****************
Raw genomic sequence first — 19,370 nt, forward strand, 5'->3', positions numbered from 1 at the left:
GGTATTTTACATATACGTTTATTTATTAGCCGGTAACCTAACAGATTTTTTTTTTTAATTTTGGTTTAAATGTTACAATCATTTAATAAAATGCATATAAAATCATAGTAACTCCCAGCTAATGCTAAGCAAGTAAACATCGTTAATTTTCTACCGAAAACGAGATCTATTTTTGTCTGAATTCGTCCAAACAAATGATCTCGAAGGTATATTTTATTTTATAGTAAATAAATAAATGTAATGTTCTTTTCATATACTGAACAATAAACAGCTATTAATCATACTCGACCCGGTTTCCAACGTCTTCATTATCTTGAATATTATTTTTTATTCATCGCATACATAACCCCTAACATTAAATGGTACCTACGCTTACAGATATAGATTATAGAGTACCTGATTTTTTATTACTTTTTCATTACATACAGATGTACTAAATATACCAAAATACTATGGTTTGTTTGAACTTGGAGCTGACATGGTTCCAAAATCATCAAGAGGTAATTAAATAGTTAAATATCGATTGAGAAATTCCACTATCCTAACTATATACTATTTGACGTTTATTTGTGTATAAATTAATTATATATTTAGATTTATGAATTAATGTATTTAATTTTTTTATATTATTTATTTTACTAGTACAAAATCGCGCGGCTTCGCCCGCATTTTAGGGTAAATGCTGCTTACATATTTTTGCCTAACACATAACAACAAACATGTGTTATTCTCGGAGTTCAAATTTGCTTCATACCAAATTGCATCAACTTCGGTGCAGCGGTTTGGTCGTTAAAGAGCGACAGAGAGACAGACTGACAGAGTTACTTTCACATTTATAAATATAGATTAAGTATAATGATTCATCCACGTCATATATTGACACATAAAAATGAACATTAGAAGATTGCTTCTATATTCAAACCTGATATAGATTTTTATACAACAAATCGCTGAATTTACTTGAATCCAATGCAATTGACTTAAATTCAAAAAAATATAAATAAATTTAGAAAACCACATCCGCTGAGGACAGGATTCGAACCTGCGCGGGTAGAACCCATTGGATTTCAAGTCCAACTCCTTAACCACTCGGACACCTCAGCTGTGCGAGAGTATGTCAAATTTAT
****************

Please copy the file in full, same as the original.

Raw genomic sequence first — 19,370 nt, forward strand, 5'->3', positions numbered from 1 at the left:
GGTATTTTACATATACGTTTATTTATTAGCCGGTAACCTAACAGATTTTTTTTTTTAATTTTGGTTTAAATGTTACAATCATTTAATAAAATGCATATAAAATCATAGTAACTCCCAGCTAATGCTAAGCAAGTAAACATCGTTAATTTTCTACCGAAAACGAGATCTATTTTTGTCTGAATTCGTCCAAACAAATGATCTCGAAGGTATATTTTATTTTATAGTAAATAAATAAATGTAATGTTCTTTTCATATACTGAACAATAAACAGCTATTAATCATACTCGACCCGGTTTCCAACGTCTTCATTATCTTGAATATTATTTTTTATTCATCGCATACATAACCCCTAACATTAAATGGTACCTACGCTTACAGATATAGATTATAGAGTACCTGATTTTTTATTACTTTTTCATTACATACAGATGTACTAAATATACCAAAATACTATGGTTTGTTTGAACTTGGAGCTGACATGGTTCCAAAATCATCAAGAGGTAATTAAATAGTTAAATATCGATTGAGAAATTCCACTATCCTAACTATATACTATTTGACGTTTATTTGTGTATAAATTAATTATATATTTAGATTTATGAATTAATGTATTTAATTTTTTTATATTATTTATTTTACTAGTACAAAATCGCGCGGCTTCGCCCGCATTTTAGGGTAAATGCTGCTTACATATTTTTGCCTAACACATAACAACAAACATGTGTTATTCTCGGAGTTCAAATTTGCTTCATACCAAATTGCATCAACTTCGGTGCAGCGGTTTGGTCGTTAAAGAGCGACAGAGAGACAGACTGACAGAGTTACTTTCACATTTATAAATATAGATTAAGTATAATGATTCATCCACGTCATATATTGACACATAAAAATGAACATTAGAAGATTGCTTCTATATTCAAACCTGATATAGATTTTTATACAACAAATCGCTGAATTTACTTGAATCCAATGCAATTGACTTAAATTCAAAAAAATATAAATAAATTTAGAAAACCACATCCGCTGAGGACAGGATTCGAACCTGCGCGGGTAGAACCCATTGGATTTCAAGTCCAACTCCTTAACCACTCGGACACCTCAGCTGTGCGAGAGTATGTCAAATTTAT